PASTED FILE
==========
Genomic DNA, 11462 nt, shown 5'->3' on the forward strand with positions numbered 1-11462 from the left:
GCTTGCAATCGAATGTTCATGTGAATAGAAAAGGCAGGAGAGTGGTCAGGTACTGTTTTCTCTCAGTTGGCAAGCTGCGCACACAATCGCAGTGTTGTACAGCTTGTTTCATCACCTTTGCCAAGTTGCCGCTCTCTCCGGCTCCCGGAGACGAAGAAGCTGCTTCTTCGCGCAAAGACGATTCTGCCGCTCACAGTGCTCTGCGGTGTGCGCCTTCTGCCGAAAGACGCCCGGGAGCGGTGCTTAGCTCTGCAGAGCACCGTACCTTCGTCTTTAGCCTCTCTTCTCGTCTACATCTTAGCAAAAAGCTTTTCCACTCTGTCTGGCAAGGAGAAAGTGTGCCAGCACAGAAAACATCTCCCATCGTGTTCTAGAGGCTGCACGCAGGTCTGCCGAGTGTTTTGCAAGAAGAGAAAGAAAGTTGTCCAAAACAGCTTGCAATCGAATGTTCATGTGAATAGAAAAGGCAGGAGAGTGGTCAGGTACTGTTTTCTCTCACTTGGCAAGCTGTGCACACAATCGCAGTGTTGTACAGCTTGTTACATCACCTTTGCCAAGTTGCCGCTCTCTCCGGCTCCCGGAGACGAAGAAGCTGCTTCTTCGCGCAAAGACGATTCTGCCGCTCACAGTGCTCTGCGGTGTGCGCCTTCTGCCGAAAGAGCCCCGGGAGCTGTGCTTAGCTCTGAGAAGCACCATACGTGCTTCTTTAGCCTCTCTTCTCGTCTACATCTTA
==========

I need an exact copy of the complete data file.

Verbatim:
Genomic DNA, 11462 nt, shown 5'->3' on the forward strand with positions numbered 1-11462 from the left:
GCTTGCAATCGAATGTTCATGTGAATAGAAAAGGCAGGAGAGTGGTCAGGTACTGTTTTCTCTCAGTTGGCAAGCTGCGCACACAATCGCAGTGTTGTACAGCTTGTTTCATCACCTTTGCCAAGTTGCCGCTCTCTCCGGCTCCCGGAGACGAAGAAGCTGCTTCTTCGCGCAAAGACGATTCTGCCGCTCACAGTGCTCTGCGGTGTGCGCCTTCTGCCGAAAGACGCCCGGGAGCGGTGCTTAGCTCTGCAGAGCACCGTACCTTCGTCTTTAGCCTCTCTTCTCGTCTACATCTTAGCAAAAAGCTTTTCCACTCTGTCTGGCAAGGAGAAAGTGTGCCAGCACAGAAAACATCTCCCATCGTGTTCTAGAGGCTGCACGCAGGTCTGCCGAGTGTTTTGCAAGAAGAGAAAGAAAGTTGTCCAAAACAGCTTGCAATCGAATGTTCATGTGAATAGAAAAGGCAGGAGAGTGGTCAGGTACTGTTTTCTCTCACTTGGCAAGCTGTGCACACAATCGCAGTGTTGTACAGCTTGTTACATCACCTTTGCCAAGTTGCCGCTCTCTCCGGCTCCCGGAGACGAAGAAGCTGCTTCTTCGCGCAAAGACGATTCTGCCGCTCACAGTGCTCTGCGGTGTGCGCCTTCTGCCGAAAGAGCCCCGGGAGCTGTGCTTAGCTCTGAGAAGCACCATACGTGCTTCTTTAGCCTCTCTTCTCGTCTACATCTTA